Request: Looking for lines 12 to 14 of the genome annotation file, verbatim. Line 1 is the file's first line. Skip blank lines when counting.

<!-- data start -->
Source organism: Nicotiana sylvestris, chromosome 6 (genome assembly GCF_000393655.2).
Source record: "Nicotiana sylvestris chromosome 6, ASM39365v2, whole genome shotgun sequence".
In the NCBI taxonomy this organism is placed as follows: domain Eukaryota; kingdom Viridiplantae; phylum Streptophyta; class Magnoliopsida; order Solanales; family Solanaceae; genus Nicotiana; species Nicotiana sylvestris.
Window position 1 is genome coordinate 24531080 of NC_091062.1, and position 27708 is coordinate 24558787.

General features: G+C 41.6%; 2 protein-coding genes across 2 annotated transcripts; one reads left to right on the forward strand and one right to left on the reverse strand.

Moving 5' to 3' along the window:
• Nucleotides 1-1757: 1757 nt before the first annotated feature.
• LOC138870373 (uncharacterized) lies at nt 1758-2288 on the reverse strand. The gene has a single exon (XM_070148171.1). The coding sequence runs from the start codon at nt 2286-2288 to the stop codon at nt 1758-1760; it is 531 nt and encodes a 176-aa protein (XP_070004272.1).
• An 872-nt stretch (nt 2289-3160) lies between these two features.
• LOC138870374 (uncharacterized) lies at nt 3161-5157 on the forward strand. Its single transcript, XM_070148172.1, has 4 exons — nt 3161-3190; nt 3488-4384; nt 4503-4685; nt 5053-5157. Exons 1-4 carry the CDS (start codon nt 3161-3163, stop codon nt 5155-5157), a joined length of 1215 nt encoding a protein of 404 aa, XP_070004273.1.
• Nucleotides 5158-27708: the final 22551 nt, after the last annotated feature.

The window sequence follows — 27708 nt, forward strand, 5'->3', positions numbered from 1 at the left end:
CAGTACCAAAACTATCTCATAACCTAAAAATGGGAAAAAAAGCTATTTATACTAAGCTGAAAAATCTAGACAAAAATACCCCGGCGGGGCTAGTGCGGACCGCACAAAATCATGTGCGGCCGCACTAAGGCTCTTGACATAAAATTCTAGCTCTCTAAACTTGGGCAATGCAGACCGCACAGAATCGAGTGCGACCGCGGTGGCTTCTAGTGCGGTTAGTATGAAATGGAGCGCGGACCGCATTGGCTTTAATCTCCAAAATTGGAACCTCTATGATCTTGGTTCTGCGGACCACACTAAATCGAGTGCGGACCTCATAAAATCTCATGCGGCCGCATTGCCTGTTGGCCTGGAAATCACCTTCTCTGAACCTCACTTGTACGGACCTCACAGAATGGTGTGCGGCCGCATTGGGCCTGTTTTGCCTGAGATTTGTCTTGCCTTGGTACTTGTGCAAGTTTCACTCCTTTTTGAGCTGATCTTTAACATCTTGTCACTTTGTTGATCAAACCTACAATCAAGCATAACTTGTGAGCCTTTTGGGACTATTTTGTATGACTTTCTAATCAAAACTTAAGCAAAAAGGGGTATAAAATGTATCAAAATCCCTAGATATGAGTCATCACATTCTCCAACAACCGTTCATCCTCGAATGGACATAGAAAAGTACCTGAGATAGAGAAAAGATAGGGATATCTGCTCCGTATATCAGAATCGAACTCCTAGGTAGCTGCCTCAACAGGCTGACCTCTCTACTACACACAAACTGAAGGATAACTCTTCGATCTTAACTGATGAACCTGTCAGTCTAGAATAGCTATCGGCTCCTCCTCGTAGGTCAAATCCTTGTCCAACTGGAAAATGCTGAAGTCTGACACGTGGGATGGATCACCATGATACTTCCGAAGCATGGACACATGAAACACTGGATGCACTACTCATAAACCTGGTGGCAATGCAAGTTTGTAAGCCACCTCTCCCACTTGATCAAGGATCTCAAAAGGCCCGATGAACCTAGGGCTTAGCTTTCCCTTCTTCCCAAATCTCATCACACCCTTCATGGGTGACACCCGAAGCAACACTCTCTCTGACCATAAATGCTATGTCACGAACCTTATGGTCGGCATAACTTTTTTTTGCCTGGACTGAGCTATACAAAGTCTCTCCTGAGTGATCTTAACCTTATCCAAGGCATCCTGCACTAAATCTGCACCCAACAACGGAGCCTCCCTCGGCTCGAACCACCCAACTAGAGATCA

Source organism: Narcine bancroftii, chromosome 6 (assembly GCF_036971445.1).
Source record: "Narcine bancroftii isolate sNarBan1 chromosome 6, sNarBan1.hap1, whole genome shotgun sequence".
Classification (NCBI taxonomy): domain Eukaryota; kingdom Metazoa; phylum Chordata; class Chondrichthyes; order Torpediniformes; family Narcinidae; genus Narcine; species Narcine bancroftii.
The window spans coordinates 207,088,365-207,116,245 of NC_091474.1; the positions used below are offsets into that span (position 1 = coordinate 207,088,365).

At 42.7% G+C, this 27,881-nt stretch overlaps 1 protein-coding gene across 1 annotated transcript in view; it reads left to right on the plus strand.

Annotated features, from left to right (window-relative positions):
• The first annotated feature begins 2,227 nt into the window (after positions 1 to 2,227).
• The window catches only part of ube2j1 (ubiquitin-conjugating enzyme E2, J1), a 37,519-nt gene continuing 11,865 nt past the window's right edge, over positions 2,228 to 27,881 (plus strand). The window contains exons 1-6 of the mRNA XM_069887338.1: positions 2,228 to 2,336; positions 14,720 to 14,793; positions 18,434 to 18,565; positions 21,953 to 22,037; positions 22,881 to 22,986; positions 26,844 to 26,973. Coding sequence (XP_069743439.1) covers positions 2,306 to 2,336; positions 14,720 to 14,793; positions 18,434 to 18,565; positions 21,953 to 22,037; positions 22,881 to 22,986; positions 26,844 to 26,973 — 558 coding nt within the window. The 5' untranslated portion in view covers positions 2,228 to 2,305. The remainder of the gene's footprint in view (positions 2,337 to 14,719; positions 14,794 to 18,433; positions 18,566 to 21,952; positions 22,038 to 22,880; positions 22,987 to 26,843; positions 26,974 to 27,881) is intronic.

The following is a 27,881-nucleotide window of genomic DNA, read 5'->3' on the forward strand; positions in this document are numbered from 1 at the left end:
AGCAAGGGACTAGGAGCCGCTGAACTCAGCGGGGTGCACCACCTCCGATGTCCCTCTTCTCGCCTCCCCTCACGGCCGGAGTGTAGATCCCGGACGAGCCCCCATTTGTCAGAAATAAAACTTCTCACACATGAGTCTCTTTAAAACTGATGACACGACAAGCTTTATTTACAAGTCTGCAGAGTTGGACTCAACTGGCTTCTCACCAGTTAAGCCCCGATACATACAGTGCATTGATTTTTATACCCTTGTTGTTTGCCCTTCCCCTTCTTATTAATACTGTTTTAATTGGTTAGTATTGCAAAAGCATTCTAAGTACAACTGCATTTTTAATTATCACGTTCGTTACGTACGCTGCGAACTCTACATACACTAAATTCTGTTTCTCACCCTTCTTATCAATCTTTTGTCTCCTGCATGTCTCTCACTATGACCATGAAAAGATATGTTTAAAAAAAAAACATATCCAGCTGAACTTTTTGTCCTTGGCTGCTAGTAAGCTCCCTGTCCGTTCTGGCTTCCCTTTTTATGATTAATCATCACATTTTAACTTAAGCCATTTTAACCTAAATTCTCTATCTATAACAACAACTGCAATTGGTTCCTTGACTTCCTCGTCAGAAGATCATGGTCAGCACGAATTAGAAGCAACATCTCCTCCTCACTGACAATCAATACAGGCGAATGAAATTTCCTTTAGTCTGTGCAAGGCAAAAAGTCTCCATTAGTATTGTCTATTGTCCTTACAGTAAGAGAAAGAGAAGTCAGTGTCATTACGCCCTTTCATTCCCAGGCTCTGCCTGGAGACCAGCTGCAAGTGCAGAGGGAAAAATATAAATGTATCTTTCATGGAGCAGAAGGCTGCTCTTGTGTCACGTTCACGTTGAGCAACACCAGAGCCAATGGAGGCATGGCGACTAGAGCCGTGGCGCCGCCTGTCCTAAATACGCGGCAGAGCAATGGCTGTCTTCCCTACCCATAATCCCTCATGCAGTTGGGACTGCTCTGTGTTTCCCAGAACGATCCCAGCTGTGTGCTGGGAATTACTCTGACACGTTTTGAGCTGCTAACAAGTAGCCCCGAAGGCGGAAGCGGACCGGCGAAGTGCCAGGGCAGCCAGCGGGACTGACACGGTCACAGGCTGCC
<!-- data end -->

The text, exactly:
The window sequence follows — 27708 nt, forward strand, 5'->3', positions numbered from 1 at the left end:
CAGTACCAAAACTATCTCATAACCTAAAAATGGGAAAAAAAGCTATTTATACTAAGCTGAAAAATCTAGACAAAAATACCCCGGCGGGGCTAGTGCGGACCGCACAAAATCATGTGCGGCCGCACTAAGGCTCTTGACATAAAATTCTAGCTCTCTAAACTTGGGCAATGCAGACCGCACAGAATCGAGTGCGACCGCGGTGGCTTCTAGTGCGGTTAGTATGAAATGGAGCGCGGACCGCATTGGCTTTAATCTCCAAAATTGGAACCTCTATGATCTTGGTTCTGCGGACCACACTAAATCGAGTGCGGACCTCATAAAATCTCATGCGGCCGCATTGCCTGTTGGCCTGGAAATCACCTTCTCTGAACCTCACTTGTACGGACCTCACAGAATGGTGTGCGGCCGCATTGGGCCTGTTTTGCCTGAGATTTGTCTTGCCTTGGTACTTGTGCAAGTTTCACTCCTTTTTGAGCTGATCTTTAACATCTTGTCACTTTGTTGATCAAACCTACAATCAAGCATAACTTGTGAGCCTTTTGGGACTATTTTGTATGACTTTCTAATCAAAACTTAAGCAAAAAGGGGTATAAAATGTATCAAAATCCCTAGATATGAGTCATCACATTCTCCAACAACCGTTCATCCTCGAATGGACATAGAAAAGTACCTGAGATAGAGAAAAGATAGGGATATCTGCTCCGTATATCAGAATCGAACTCCTAGGTAGCTGCCTCAACAGGCTGACCTCTCTACTACACACAAACTGAAGGATAACTCTTCGATCTTAACTGATGAACCTGTCAGTCTAGAATAGCTATCGGCTCCTCCTCGTAGGTCAAATCCTTGTCCAACTGGAAAATGCTGAAGTCTGACACGTGGGATGGATCACCATGATACTTCCGAAGCATGGACACATGAAACACTGGATGCACTACTCATAAACCTGGTGGCAATGCAAGTTTGTAAGCCACCTCTCCCACTTGATCAAGGATCTCAAAAGGCCCGATGAACCTAGGGCTTAGCTTTCCCTTCTTCCCAAATCTCATCACACCCTTCATGGGTGACACCCGAAGCAACACTCTCTCTGACCATAAATGCTATGTCACGAACCTTATGGTCGGCATAACTTTTTTTTGCCTGGACTGAGCTATACAAAGTCTCTCCTGAGTGATCTTAACCTTATCCAAGGCATCCTGCACTAAATCTGCACCCAACAACGGAGCCTCCCTCGGCTCGAACCACCCAACTAGAGATCA

Source organism: Narcine bancroftii, chromosome 6 (assembly GCF_036971445.1).